2. What do you do?

 I create large scale, colorful oil paintings. Nature is most often my muse, and anthropomorphic trees and plant life have been my most recent subjects. I work full-time in my Jersey City studio.

3. When/Where/How did you get your start?

I studied art at the University of Maryland, where painting was my concentration, and I also studied in Florence, Italy at Studio Art Centers International (SACI). After college, I moved to the New York City area where I have worked ever since. For eight years, I taught art at a Jersey City Public School, which was both a rewarding and eye opening experience. As my work became more recognized, I decided to take the plunge and work as a full-time artist. Soon after, Susan Eley featured my first solo show at her gallery, Susan Eley Fine Art, in 2011. She now represents my work.

4. How long have you been at it?

I’ve been drawing and painting for as long as I can remember. As a child, I would always carry around a sketchbook. I started painting with Mr. Falcone, my 9th grade art teacher in my small hometown of Media, Pennsylvania. I remember that our first art class assignment was a home painting of something we were inspired by after a class trip to the Philadelphia Art Museum. I stayed up all night painting on this giant wooden board with house paints from the hardware store. I arrived to school the next day with a 4’X4′ painting! From then on, I was obsessed!

5. What is the most important thing we should know about you?

I never give up.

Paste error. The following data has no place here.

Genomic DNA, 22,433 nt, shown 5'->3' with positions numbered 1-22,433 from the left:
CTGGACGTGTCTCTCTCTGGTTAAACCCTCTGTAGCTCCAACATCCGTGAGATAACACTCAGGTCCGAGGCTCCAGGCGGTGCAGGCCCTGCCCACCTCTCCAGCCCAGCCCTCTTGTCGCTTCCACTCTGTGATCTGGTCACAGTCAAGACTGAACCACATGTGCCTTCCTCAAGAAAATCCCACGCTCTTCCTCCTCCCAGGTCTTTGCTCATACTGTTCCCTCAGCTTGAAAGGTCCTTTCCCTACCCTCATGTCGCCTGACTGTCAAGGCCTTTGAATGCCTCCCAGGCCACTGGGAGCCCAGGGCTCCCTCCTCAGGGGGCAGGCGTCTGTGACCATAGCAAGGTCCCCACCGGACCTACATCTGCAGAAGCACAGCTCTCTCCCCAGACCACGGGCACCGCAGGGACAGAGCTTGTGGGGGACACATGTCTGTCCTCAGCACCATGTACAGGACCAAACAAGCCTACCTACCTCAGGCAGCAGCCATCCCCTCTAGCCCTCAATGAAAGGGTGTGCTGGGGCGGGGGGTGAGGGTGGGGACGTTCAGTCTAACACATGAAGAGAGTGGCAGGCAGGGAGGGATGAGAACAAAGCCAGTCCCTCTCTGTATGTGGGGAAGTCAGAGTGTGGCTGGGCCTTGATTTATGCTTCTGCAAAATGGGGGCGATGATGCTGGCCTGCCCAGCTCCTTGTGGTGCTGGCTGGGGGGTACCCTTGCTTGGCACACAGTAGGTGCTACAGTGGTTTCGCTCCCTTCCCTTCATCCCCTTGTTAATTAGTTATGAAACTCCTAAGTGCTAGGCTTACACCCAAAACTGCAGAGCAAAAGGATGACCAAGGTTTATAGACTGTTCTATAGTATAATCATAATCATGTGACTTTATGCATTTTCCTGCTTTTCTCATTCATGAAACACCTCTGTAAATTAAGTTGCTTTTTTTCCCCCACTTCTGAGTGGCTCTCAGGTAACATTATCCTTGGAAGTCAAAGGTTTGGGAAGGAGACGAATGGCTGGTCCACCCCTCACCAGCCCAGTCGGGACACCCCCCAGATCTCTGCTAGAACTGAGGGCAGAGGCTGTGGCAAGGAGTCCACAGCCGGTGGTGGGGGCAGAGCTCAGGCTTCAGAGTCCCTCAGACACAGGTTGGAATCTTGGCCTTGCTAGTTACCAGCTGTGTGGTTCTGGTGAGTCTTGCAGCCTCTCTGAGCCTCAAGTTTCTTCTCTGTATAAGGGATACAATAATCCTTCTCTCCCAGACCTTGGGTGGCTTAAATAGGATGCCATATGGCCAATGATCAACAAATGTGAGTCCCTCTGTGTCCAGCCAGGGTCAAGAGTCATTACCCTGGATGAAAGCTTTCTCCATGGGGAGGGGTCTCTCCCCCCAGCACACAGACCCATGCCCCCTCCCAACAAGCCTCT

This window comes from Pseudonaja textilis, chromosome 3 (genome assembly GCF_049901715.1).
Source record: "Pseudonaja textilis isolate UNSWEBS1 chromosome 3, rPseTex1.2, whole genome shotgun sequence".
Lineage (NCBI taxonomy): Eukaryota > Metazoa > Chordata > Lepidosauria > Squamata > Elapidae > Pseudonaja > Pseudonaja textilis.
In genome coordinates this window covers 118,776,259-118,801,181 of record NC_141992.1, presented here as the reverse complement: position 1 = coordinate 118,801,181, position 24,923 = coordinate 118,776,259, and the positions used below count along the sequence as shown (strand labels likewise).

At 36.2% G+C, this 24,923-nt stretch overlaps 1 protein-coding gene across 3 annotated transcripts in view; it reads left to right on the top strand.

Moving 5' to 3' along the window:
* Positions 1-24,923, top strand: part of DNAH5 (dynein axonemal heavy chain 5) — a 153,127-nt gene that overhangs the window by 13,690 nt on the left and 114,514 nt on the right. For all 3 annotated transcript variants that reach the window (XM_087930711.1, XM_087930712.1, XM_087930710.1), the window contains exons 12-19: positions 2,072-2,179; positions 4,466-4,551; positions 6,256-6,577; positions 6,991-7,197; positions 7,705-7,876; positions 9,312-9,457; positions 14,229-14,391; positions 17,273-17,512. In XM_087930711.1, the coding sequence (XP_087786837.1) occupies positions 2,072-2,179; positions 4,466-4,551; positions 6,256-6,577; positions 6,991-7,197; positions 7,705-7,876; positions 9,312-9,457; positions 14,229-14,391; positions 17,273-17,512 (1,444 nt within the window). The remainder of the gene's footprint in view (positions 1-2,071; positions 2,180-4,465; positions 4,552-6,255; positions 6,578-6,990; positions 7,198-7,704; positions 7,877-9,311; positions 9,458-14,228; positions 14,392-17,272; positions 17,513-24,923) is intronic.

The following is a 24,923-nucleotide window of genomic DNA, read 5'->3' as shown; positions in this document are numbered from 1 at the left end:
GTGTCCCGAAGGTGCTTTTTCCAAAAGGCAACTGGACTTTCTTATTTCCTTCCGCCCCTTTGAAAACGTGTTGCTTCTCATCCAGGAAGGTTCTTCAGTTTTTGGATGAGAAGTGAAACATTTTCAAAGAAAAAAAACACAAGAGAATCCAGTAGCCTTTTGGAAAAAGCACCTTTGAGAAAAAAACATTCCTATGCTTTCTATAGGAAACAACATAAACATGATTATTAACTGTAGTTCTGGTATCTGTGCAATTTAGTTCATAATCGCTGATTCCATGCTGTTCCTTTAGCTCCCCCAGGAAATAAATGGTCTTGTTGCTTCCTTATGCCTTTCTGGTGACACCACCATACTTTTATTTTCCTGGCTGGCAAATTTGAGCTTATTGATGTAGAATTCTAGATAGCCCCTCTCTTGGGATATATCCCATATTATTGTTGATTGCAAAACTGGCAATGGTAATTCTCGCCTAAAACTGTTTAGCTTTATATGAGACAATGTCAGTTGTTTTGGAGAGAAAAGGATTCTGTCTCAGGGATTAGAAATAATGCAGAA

6. Is there anyone else in your field that you particularly admire?

So many – Anselm Kiefer, Kiki Smith, William Kentridge, Inka Essenhigh. In November, I saw a great show at Leila Heller Gallery by two painters who work together under the moniker Kate Eric.

7. What other types of art are you into?

I love the arts – film, dance, & theater. I always have music on when I am painting. Sometimes, I am dancing when I paint. I love it all as other art forms truly inspire me.

8. You got any crazy hobbies or unique talents?

My sister says that I am a great “animal photographer.” I am also really good at sleeping late and sleeping for very long periods of time.

9. What’s your favorite vice?

Red wine – could there be anything else? 🙂

10. How do you make it over the creative hump?

1. Persistence. 2. I take breaks. I know that sounds contradictory, but they work together. Sometimes, after I finish a painting or a series that I am really happy about, it’s hard for me to move on. I feel lost, but I force myself to pick up a brush or pencil even if I am not feeling creative. I will make myself start a new study or sketch, anything to keep it moving. At the same time, I also think it is crucial to take breaks. Whether it is taking a break from painting and spending the afternoon just sitting in the studio and thinking instead or stepping out of the studio for the day to visit galleries or go to the Met, it is important to allow yourself a moment to take a breath. Sometimes, taking a day off to step away from art entirely – like a trip to the beach or a day of shopping – can do wonders for a creative spirit!

11. You eat food? What kind? Like to cook?

I love food! I am a vegetarian, and I love trying all of the great, veg-friendly restaurants NYC has to offer. I also love to cook. Right now, my two favorite dishes to make are a pasta with kale and veggie sausage in a lemon olive oil garlic sauce, and a fresh salad with sautéed tempeh bacon, avocado, and tomato – yum!

12. Truth or Dare? Elaborate.

In terms of art, both. I always try to remain true to myself in my work while always daring myself to try the things that I am afraid I can’t do, to move forward, and try harder.

13. What is your most prized possession?

My husband. 🙂